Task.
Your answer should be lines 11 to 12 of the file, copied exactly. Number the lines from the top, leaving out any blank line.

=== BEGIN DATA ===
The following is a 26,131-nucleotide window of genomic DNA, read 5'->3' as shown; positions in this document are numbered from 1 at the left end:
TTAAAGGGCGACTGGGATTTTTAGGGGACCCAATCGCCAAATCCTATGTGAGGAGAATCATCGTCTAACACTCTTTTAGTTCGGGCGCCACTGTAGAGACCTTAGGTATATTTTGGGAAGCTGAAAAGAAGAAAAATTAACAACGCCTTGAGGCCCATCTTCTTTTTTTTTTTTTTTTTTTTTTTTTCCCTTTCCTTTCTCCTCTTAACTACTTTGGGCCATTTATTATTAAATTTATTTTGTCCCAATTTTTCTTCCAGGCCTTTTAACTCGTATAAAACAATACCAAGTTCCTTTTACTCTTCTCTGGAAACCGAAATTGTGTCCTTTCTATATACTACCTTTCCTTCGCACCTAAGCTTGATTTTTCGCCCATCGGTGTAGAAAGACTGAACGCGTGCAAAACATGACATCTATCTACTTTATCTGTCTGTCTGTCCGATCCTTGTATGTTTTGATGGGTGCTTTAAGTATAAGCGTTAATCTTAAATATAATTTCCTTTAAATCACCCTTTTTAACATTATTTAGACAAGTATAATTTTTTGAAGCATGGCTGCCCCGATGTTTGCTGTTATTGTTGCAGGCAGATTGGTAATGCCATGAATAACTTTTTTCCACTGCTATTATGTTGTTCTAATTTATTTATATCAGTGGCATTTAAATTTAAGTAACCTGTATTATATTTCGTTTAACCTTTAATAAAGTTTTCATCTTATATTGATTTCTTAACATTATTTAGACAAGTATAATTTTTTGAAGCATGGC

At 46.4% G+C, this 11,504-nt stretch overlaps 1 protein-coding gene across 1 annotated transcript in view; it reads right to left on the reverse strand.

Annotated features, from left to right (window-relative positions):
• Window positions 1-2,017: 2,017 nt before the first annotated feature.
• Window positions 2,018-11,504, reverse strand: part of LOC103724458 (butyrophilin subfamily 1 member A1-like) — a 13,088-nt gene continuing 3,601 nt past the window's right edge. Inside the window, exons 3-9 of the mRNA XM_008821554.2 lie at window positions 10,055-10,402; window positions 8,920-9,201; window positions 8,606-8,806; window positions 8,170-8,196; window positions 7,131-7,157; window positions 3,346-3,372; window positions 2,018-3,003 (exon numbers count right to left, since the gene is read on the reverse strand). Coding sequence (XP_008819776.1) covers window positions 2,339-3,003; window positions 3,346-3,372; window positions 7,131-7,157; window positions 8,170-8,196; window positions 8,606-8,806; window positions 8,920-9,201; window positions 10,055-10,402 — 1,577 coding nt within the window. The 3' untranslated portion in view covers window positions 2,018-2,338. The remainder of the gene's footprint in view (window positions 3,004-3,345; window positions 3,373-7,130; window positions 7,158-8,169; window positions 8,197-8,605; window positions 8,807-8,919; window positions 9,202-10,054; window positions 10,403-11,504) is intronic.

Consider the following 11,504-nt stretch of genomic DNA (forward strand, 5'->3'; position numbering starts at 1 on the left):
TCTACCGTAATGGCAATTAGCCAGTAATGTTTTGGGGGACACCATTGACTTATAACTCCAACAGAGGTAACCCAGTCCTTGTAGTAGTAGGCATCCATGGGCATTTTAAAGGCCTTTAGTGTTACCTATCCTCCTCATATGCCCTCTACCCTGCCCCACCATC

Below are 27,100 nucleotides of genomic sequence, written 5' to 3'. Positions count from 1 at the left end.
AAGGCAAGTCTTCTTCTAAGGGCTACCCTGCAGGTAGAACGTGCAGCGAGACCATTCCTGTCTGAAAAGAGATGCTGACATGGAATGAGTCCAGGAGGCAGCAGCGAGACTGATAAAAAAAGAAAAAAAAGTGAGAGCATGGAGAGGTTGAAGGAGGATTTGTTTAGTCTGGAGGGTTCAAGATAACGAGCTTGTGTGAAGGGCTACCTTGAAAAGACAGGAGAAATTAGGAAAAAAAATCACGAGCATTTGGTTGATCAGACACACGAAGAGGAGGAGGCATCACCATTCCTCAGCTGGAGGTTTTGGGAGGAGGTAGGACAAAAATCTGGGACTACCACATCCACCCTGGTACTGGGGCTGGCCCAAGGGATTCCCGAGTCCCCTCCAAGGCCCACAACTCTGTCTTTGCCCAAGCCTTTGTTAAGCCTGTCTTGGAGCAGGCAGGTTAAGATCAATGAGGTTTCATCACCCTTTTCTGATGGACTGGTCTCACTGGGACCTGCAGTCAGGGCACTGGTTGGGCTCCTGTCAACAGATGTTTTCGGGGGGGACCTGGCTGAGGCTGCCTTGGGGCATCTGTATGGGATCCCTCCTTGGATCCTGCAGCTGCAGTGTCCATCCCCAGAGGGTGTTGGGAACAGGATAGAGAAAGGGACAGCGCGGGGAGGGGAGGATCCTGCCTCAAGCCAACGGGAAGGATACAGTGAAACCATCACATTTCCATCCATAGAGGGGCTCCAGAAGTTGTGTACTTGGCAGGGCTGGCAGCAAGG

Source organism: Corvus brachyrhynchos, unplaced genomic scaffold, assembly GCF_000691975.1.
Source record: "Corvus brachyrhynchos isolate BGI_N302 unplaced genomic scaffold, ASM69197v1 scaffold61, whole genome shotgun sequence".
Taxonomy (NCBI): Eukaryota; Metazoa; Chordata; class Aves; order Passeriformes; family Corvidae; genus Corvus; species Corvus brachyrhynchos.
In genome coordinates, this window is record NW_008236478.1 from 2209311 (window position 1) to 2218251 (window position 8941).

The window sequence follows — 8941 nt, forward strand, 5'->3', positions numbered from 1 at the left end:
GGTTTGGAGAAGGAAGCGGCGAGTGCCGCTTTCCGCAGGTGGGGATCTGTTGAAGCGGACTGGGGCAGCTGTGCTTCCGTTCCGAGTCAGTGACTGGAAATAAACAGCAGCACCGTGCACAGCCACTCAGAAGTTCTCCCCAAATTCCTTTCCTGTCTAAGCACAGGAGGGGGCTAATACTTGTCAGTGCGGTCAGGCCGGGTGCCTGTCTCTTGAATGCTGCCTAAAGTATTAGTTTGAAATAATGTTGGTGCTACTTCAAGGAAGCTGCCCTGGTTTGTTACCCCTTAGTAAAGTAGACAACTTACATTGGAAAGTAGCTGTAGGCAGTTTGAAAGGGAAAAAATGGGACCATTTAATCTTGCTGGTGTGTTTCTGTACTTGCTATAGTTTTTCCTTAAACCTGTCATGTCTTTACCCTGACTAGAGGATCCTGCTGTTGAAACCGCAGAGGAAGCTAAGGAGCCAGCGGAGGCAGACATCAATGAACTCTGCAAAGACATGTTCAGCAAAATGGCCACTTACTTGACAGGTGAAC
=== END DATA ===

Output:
Source organism: Corvus brachyrhynchos, unplaced genomic scaffold, assembly GCF_000691975.1.
Source record: "Corvus brachyrhynchos isolate BGI_N302 unplaced genomic scaffold, ASM69197v1 scaffold61, whole genome shotgun sequence".